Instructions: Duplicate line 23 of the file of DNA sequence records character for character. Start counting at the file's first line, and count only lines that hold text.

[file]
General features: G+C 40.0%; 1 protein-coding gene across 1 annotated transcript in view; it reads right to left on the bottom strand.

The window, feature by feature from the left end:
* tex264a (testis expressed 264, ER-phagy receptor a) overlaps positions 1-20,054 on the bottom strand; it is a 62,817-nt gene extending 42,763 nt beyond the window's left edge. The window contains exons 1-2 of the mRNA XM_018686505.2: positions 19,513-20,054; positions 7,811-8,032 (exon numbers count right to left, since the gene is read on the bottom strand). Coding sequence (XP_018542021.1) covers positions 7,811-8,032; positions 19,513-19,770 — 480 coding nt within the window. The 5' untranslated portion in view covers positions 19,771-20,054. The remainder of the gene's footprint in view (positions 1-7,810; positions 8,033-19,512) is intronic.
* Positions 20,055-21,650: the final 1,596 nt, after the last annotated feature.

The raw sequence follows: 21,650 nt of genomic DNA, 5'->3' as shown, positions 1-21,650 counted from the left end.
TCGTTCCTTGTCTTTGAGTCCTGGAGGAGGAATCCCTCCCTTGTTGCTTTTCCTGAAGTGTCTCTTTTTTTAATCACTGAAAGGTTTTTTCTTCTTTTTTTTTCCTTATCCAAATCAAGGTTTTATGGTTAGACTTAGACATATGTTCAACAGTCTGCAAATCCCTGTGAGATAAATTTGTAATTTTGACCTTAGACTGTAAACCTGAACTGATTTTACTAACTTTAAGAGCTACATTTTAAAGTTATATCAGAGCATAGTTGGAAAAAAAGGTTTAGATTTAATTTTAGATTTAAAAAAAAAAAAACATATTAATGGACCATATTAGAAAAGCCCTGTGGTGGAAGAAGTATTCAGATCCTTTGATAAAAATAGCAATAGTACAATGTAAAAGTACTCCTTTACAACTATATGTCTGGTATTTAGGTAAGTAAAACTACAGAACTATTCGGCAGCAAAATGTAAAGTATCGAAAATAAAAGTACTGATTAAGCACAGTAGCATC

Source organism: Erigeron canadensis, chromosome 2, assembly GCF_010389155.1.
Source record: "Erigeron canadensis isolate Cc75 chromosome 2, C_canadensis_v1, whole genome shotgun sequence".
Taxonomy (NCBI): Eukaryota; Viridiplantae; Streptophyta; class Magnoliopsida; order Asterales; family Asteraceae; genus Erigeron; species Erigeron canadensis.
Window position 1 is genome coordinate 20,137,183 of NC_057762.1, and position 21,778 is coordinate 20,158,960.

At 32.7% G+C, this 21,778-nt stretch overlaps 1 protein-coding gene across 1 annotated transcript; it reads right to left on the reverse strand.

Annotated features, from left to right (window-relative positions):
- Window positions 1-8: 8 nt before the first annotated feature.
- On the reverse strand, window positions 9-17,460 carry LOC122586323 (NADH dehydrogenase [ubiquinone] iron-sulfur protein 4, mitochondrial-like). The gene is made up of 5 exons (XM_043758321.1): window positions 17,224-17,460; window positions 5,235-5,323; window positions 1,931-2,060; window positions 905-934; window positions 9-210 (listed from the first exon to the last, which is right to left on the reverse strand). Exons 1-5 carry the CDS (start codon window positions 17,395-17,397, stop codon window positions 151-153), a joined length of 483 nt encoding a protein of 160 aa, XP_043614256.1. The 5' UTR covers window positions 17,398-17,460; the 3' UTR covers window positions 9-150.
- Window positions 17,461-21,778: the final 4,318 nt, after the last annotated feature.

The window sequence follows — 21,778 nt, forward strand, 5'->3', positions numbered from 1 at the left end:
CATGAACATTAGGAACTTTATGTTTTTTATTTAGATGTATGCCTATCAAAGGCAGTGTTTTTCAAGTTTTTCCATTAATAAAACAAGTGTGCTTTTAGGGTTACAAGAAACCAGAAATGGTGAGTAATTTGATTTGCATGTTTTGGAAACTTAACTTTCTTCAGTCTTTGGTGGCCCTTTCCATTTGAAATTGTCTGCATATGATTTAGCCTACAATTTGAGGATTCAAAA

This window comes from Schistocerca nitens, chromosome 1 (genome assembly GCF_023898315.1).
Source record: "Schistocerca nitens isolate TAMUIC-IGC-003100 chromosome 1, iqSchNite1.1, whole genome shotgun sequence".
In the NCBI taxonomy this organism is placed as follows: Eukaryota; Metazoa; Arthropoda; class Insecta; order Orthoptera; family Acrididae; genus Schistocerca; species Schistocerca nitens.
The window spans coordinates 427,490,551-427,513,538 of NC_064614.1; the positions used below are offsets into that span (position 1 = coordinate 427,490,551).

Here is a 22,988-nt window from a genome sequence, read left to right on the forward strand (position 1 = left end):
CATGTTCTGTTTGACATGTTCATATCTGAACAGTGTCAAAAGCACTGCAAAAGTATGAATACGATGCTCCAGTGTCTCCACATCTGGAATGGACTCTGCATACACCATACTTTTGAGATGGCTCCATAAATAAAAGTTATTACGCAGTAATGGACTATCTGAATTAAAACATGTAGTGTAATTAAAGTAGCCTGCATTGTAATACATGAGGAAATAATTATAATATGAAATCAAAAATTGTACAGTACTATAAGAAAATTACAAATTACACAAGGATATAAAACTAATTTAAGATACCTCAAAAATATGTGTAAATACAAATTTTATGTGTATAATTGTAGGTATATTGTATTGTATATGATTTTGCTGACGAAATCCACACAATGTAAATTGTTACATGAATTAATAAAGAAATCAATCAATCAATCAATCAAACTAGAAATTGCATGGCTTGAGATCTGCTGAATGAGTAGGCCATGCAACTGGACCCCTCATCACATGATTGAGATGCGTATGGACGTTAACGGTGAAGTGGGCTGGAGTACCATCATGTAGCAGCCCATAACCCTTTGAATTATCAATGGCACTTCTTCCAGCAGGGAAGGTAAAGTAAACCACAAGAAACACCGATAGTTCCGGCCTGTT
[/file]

CATGTTCTGTTTGACATGTTCATATCTGAACAGTGTCAAAAGCACTGCAAAAGTATGAATACGATGCTCCAGTGTCTCCACATCTGGAATGGACTCTGCATACACCATACTTTTGAGATGGCTCCATAAATAAAAGTTATTACGCAGTAATGGACTATCTGAATTAAAACATGTAGTGTAATTAAAGTAGCCTGCATTGTAATACATGAGGAAATAATTATAATATGAAATCAAAAATTGTACAGTACTATAAGAAAATTACAAATTACACAAGGATATAAAACTAATTTAAGATACCTCAAAAATATGTGTAAATACAAATTTTATGTGTATAATTGTAGGTATATTGTATTGTATATGATTTTGCTGACGAAATCCACACAATGTAAATTGTTACATGAATTAATAAAGAAATCAATCAATCAATCAATCAAACTAGAAATTGCATGGCTTGAGATCTGCTGAATGAGTAGGCCATGCAACTGGACCCCTCATCACATGATTGAGATGCGTATGGACGTTAACGGTGAAGTGGGCTGGAGTACCATCATGTAGCAGCCCATAACCCTTTGAATTATCAATGGCACTTCTTCCAGCAGGGAAGGTAAAGTAAACCACAAGAAACACCGATAGTTCCGGCCTGTT